Johnson & Johnson's (JNJ) Zytiga was launched in 2011 with barely any patent life left and, now that its potential in very early stages of prostate cancer is clear, a battle over the entry of generics has taken center stage.
The legal dispute is complex, but analysts expect US generics to enter late next year, putting half of Zytiga's $2bn of annual sales at risk. True, holding off generics is a long shot, but a comparison of two scenarios using EvaluatePharma sellside consensus reveals $2.8bn of NPV at stake, and the importance to BTG (OTC:BTGYY), Zytiga's licensor, is particularly striking (see table below).
BTG's involvement is one of many steps in Zytiga's protracted development; the UK firm had bought the asset from the Institute of Cancer Research before licensing it to Cougar Biotechnology, which was then acquired by J&J. This convoluted pathway meant that Zytiga was launched in 2011 protected by just five years' US patent life, and data exclusivity alone in Europe.
This latter provision will hold off European generics until September 2021, and is not in dispute. What is hotly debated is the all-important US market, where Zytiga's key '213 patent expired last year.
The start of infringement proceedings against generics companies triggered a stay on approval until October 2018, the date seen as the point at which the first generics could enter.
The dispute, however, is not about the '213 patent, but about '438, a piece of IP that covers administration of Zytiga with the steroid prednisone - the use specified on the drug's label. This claims to protect Zytiga until August 2027.
Most analysts do not believe that '438 will hold, but a surprise result could unlock some $10bn of cumulative US sales between 2018 and 2027. A comparison of the base case, whereby US sales fall off from 2019, versus a bullish scenario where they continue rising modestly until 2027 confers on Zytiga NPVs of $3.9bn on the one hand and $6.7bn on the other.
The resulting $2.8bn difference is a relatively small 0.7% of J&J's market cap. However, Zytiga is BTG's biggest revenue contributor, and the UK group's net 3.5% royalty interest amounts to a potential $97m, or 3.0% of its valuation; investors would be foolish to assume that success is guaranteed, but this is a potential outcome that could turn expectations on their head.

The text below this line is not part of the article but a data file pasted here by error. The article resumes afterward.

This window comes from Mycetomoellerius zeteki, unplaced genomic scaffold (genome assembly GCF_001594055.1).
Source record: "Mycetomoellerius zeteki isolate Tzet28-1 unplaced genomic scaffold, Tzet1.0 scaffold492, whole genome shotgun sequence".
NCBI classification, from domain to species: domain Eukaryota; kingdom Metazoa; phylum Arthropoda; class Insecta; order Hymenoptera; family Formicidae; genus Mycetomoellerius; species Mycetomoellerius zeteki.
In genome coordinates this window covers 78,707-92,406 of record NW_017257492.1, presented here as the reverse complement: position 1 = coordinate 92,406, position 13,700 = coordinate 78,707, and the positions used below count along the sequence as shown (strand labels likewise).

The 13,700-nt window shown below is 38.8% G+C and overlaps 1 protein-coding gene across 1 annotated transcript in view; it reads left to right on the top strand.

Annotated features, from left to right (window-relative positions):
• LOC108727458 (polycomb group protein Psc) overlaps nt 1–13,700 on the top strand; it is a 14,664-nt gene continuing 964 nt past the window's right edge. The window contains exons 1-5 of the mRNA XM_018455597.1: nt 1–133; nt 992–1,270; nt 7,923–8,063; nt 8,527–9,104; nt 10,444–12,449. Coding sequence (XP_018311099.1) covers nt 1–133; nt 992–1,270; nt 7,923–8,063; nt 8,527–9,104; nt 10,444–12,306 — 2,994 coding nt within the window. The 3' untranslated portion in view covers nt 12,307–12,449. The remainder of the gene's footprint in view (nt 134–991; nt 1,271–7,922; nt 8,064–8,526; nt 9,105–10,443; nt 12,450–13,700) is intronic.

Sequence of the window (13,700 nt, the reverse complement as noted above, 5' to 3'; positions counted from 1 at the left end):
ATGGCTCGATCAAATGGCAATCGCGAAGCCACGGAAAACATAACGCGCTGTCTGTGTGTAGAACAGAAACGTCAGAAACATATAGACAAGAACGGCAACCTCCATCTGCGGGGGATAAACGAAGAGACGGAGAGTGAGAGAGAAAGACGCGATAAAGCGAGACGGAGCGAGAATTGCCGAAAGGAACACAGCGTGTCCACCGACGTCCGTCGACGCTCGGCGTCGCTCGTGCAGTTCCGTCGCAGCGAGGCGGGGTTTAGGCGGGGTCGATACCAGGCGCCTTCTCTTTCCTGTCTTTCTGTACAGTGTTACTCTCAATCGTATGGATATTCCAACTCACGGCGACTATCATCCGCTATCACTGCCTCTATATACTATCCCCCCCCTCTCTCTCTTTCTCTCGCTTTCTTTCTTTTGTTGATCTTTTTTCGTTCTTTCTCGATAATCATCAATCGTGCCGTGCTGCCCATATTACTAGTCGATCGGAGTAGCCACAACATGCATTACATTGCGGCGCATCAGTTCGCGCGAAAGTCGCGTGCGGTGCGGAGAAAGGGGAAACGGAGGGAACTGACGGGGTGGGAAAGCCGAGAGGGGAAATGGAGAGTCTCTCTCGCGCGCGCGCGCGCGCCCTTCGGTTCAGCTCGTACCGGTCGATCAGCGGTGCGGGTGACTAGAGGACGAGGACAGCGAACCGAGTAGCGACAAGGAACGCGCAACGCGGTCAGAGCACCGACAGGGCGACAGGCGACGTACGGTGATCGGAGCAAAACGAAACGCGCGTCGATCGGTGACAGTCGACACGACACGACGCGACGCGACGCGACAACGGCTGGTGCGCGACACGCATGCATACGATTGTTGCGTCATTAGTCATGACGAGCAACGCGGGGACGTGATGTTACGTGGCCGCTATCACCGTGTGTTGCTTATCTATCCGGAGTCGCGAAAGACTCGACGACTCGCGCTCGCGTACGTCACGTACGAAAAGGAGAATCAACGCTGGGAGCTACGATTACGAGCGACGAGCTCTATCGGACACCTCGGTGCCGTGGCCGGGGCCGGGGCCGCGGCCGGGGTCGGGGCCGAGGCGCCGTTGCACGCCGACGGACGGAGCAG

Stifel analysts, who cover BTG, point to delays in two key avenues being pursued by and against generics groups challenging the '438 patent - a main patent trial and inter-partes review proceedings. It is "increasingly unlikely that a final ruling will be reached before the end of 2018... a win for the generics is far from a foregone conclusion," they wrote in June.
The legal proceedings have gained special importance since the Stampede trial showed a striking effect for Zytiga in prostate cancer that is still hormone sensitive (Asco - Zytiga moves back to centre stage in prostate cancer, June 3, 2017).
This could even see Zytiga challenge Pfizer's (PFE) all-powerful Xtandi. However, the potential for greater revenues could see a reverse effect, whereby payers seeing Zytiga's broad utility push hard for price savings, and the pressure in favor of generics grows.
As a curious aside, two inventors of the '438 patent are Alan Auerbach and Arie Belldegrun. Mr. Auerbach, now chief executive of Puma Biotechnology (PBYI), had headed up Cougar; Mr. Belldegrun is chief exec of Kite Pharma (KITE), but was earlier a practizing urologist.
A central point to be litigated is whether addition of prednisone to Zytiga is obvious. Prednisone had previously been used with ketoconazole, which works in a similar way to Zytiga, but apparently its purpose there was to avoid adrenal insufficiency rather than, as with the J&J drug, to prevent resistance to Zytiga.
It seems that there is no middle ground: if use of prednisone with Zytiga is not obvious then there might be no US generics before 2027. It is a tall order for Zytiga bulls, but litigation over '438 really does represent a binary outcome.
This article was written by